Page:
Hollywood To The Rescue
Sixty years ago, World War II was driving many advances in the sciences; a surprising number of these developments have evolved to impact our lives today. At the beginning of the war, scientists and engineers were finding new applications for radio waves. For example, they used the discovery that waves would reflect off objects to create Radar, and they used narrow beams of radio energy to provide a path that aircraft could steer along towards an enemy target.
One problem with radio waves was that as soon as the enemy knew what frequency you were using, it was very simple for them to transmit a very strong signal at the same frequency. This would drown out your transmission. This is called 'blocking'; it is the same as having a conversation with somebody near you shouting very loudly! The Navy was having this problem with their new torpedoes. They were designed to be steered by radio waves, but the enemy discovered that they could easily block these steering transmissions so the torpedoes would miss.
A pair of inventors who knew about music, and the then popular 'player piano' struck upon a solution. If, while the torpedo was on the way to its target, they could simultaneously change the frequencies that the transmitter and receiver were using, and they changed the frequencies often enough, it would be impossible for the signal to be jammed. Player pianos used rolls of paper that were slowly rotated, and perforations across their width were used to signal which notes to play. The inventors suggested using this same paper roll in both the torpedo and transmitter to control which radio frequencies to use and the order in which to use them. Today this technique is called 'Spread Spectrum' and is the basic technology behind modern cellular telephony. A patent was filed, but it lapsed before the significance of the invention was fully realized. The inventors' names were George Antheil and the famous actress, Hedy Lamarr.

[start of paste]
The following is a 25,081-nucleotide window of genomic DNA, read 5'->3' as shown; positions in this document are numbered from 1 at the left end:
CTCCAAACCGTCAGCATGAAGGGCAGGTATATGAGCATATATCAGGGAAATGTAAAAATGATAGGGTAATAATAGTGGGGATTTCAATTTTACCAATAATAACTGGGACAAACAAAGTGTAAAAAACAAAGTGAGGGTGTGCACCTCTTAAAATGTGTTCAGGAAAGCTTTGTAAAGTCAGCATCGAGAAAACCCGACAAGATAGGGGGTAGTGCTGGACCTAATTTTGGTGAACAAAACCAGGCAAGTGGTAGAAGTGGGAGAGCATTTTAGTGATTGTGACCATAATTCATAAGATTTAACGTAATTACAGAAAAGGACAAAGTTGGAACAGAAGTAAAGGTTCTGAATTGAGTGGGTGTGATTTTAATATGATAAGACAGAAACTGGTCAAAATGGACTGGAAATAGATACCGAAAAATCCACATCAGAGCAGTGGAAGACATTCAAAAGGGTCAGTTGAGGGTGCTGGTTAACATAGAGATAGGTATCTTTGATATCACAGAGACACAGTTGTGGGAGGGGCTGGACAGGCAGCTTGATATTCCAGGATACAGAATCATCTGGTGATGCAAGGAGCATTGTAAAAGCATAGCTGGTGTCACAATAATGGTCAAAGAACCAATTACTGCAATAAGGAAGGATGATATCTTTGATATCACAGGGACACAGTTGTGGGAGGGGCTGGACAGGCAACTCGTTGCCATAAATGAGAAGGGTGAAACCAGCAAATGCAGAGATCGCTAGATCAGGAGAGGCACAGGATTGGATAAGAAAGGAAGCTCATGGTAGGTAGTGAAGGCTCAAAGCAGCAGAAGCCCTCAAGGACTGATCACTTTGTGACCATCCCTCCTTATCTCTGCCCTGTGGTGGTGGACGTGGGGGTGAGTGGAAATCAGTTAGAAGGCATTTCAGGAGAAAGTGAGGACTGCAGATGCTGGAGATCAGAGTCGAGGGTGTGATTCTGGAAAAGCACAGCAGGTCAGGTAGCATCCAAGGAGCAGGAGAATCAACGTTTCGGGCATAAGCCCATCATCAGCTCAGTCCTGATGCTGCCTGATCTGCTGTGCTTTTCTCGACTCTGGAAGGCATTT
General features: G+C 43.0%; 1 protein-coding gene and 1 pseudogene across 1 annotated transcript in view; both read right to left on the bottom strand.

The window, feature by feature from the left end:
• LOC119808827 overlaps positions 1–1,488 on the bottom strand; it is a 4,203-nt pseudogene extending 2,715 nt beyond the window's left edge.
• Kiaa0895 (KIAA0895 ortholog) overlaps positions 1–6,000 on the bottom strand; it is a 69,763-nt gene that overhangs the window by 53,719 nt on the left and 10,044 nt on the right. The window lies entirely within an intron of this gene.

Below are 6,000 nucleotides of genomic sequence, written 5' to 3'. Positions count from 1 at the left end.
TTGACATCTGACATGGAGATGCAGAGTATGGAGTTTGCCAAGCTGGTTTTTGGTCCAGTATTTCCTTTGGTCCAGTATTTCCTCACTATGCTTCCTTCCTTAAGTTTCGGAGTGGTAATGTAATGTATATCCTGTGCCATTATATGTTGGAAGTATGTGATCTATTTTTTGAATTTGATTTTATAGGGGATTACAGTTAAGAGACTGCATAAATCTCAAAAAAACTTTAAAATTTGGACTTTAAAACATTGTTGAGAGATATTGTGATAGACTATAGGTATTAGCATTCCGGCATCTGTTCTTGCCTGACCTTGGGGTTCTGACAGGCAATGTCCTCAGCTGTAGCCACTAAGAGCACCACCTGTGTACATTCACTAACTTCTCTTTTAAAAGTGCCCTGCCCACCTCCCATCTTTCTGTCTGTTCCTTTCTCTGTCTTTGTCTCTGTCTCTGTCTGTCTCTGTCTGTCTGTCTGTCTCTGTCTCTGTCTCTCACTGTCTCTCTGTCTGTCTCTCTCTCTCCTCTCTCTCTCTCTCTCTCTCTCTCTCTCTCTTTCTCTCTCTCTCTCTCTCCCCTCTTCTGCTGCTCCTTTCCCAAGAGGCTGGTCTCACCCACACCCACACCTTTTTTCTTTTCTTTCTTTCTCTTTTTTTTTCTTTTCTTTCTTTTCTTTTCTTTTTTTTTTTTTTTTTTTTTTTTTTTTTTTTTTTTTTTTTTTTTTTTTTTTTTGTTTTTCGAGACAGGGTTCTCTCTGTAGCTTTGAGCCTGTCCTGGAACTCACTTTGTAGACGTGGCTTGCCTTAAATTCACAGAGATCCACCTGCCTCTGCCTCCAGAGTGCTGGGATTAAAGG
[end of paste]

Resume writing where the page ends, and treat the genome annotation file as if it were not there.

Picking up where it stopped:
About the Author
Graham Kirby is graduate of Loughbrough University of Technology in the UK. His current focus is computer technology and consulting and efficient machines. Graham is particularly interested in the physical sciences. He enjoys being able to take complex topics and relating them to young students.